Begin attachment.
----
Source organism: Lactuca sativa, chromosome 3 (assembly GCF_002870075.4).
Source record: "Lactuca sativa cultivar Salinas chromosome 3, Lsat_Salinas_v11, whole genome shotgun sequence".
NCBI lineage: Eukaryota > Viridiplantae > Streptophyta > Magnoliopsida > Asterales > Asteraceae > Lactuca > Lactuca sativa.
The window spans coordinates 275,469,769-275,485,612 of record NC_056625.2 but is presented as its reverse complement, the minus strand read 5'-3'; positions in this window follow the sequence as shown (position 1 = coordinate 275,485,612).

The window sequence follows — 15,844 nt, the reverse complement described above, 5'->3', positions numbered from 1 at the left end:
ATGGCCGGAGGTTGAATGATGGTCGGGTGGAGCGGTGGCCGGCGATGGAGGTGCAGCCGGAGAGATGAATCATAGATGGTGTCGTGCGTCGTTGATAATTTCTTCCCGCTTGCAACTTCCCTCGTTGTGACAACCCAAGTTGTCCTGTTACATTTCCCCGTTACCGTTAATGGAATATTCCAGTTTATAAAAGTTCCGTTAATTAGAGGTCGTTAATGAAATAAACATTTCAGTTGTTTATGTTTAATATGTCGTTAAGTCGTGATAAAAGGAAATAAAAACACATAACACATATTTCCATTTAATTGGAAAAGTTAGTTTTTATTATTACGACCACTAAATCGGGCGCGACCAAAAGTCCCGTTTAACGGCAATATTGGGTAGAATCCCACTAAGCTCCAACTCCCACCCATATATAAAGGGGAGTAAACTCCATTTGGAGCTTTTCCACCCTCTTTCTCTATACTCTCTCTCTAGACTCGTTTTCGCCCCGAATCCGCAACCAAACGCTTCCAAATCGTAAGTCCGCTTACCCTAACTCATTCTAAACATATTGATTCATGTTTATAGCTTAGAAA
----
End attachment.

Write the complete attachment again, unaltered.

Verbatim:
Source organism: Lactuca sativa, chromosome 3 (assembly GCF_002870075.4).
Source record: "Lactuca sativa cultivar Salinas chromosome 3, Lsat_Salinas_v11, whole genome shotgun sequence".
NCBI lineage: Eukaryota > Viridiplantae > Streptophyta > Magnoliopsida > Asterales > Asteraceae > Lactuca > Lactuca sativa.
The window spans coordinates 275,469,769-275,485,612 of record NC_056625.2 but is presented as its reverse complement, the minus strand read 5'-3'; positions in this window follow the sequence as shown (position 1 = coordinate 275,485,612).

The window sequence follows — 15,844 nt, the reverse complement described above, 5'->3', positions numbered from 1 at the left end:
ATGGCCGGAGGTTGAATGATGGTCGGGTGGAGCGGTGGCCGGCGATGGAGGTGCAGCCGGAGAGATGAATCATAGATGGTGTCGTGCGTCGTTGATAATTTCTTCCCGCTTGCAACTTCCCTCGTTGTGACAACCCAAGTTGTCCTGTTACATTTCCCCGTTACCGTTAATGGAATATTCCAGTTTATAAAAGTTCCGTTAATTAGAGGTCGTTAATGAAATAAACATTTCAGTTGTTTATGTTTAATATGTCGTTAAGTCGTGATAAAAGGAAATAAAAACACATAACACATATTTCCATTTAATTGGAAAAGTTAGTTTTTATTATTACGACCACTAAATCGGGCGCGACCAAAAGTCCCGTTTAACGGCAATATTGGGTAGAATCCCACTAAGCTCCAACTCCCACCCATATATAAAGGGGAGTAAACTCCATTTGGAGCTTTTCCACCCTCTTTCTCTATACTCTCTCTCTAGACTCGTTTTCGCCCCGAATCCGCAACCAAACGCTTCCAAATCGTAAGTCCGCTTACCCTAACTCATTCTAAACATATTGATTCATGTTTATAGCTTAGAAA